I had seen some beige-like colours online, and I don’t like beige. But uvex’s earplugs were exactly what I’d hoped for and it was quite easy to determine which colours to use for which part of sleep.
Pink is the colour used by the fitness device for when I am awake and it felt like it was the liveliest colour. I also thought the colour pink would pop out between the green and blue for those periods between light and deep sleep when I was awake during the night. Blue seemed very appropriate for calm deep sleep. It felt quite natural to use colours that way.
What feedback have you had from visitors?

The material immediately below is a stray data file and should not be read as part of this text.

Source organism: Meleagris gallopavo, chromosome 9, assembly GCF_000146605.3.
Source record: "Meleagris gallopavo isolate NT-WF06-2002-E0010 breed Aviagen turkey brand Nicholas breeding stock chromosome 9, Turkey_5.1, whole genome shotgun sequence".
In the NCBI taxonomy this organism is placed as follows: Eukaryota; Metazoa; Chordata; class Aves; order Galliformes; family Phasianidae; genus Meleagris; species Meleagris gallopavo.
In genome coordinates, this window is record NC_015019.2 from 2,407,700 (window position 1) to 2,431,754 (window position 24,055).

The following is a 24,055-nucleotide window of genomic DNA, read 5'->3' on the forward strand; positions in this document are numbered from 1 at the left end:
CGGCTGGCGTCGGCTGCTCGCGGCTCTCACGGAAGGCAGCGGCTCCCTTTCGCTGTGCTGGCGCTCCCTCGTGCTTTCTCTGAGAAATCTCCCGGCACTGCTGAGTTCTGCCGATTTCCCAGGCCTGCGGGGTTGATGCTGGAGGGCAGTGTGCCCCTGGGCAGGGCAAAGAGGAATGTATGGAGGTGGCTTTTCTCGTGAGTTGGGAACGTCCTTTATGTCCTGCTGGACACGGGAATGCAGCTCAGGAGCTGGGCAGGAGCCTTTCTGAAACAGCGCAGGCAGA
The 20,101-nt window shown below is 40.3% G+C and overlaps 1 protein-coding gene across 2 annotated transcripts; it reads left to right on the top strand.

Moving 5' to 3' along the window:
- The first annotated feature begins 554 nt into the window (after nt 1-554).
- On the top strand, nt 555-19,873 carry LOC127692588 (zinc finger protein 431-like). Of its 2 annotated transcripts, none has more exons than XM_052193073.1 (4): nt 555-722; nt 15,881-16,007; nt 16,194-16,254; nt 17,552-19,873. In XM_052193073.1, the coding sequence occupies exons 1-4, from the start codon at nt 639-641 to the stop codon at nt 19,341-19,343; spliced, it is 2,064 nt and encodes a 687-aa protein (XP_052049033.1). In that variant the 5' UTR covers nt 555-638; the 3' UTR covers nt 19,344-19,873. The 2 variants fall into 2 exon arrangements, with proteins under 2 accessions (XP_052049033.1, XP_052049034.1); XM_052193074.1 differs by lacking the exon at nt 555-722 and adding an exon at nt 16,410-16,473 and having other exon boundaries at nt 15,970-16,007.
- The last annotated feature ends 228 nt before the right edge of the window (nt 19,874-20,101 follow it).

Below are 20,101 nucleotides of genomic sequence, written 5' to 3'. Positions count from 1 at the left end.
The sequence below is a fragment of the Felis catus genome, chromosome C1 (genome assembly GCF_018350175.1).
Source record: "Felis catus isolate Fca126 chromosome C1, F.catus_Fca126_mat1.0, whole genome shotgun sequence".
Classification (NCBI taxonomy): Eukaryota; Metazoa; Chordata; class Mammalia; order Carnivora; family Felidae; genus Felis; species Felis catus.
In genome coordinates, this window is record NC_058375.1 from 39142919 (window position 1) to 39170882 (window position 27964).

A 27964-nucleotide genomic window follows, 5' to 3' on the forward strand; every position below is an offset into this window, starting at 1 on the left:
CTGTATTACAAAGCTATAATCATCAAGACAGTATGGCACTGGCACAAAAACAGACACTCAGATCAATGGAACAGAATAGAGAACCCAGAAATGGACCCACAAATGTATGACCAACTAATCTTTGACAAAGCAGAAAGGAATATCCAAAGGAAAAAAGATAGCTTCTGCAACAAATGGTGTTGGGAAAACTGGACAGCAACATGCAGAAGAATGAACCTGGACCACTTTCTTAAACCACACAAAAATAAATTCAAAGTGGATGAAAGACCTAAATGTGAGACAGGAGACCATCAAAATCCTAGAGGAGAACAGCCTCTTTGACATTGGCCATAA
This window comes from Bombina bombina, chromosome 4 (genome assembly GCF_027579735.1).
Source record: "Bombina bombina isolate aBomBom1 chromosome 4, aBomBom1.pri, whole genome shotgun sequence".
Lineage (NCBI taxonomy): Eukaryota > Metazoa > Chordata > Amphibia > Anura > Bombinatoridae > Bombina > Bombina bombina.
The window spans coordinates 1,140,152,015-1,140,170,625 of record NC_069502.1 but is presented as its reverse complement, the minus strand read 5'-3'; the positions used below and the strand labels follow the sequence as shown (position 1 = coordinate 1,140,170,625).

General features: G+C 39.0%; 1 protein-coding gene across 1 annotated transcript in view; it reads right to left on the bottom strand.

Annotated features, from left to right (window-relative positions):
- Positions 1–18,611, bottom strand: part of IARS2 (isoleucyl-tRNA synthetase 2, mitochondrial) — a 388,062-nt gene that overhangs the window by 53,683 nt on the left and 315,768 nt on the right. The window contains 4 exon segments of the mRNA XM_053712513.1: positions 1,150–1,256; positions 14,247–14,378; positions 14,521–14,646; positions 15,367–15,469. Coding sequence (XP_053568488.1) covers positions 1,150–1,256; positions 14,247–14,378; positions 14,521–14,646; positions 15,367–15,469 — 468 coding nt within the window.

The exhibition is going really well and my work has attracted a lot of attention. I’m extremely pleased with how the piece looks and I’ve had lots of very positive feedback – many people had no idea earplugs came in such fantastic colours.
Quite a lot of visitors run their hands along the work as they walk past it, as the earplugs invite them to be tactile. The artwork is reasonably robust and none of the plugs have come out yet. I’ve also had feedback on Twitter saying people like it visually and find it interesting, even before they know the story behind it. It is a fascinating object in its own right.
How did you like working with uvex?
They were great. They have been really responsive and supportive. When I sent the photos through, Goran’s response was extremely enthusiastic. It is nice that I didn’t disappoint them.
What about future collaborations with uvex?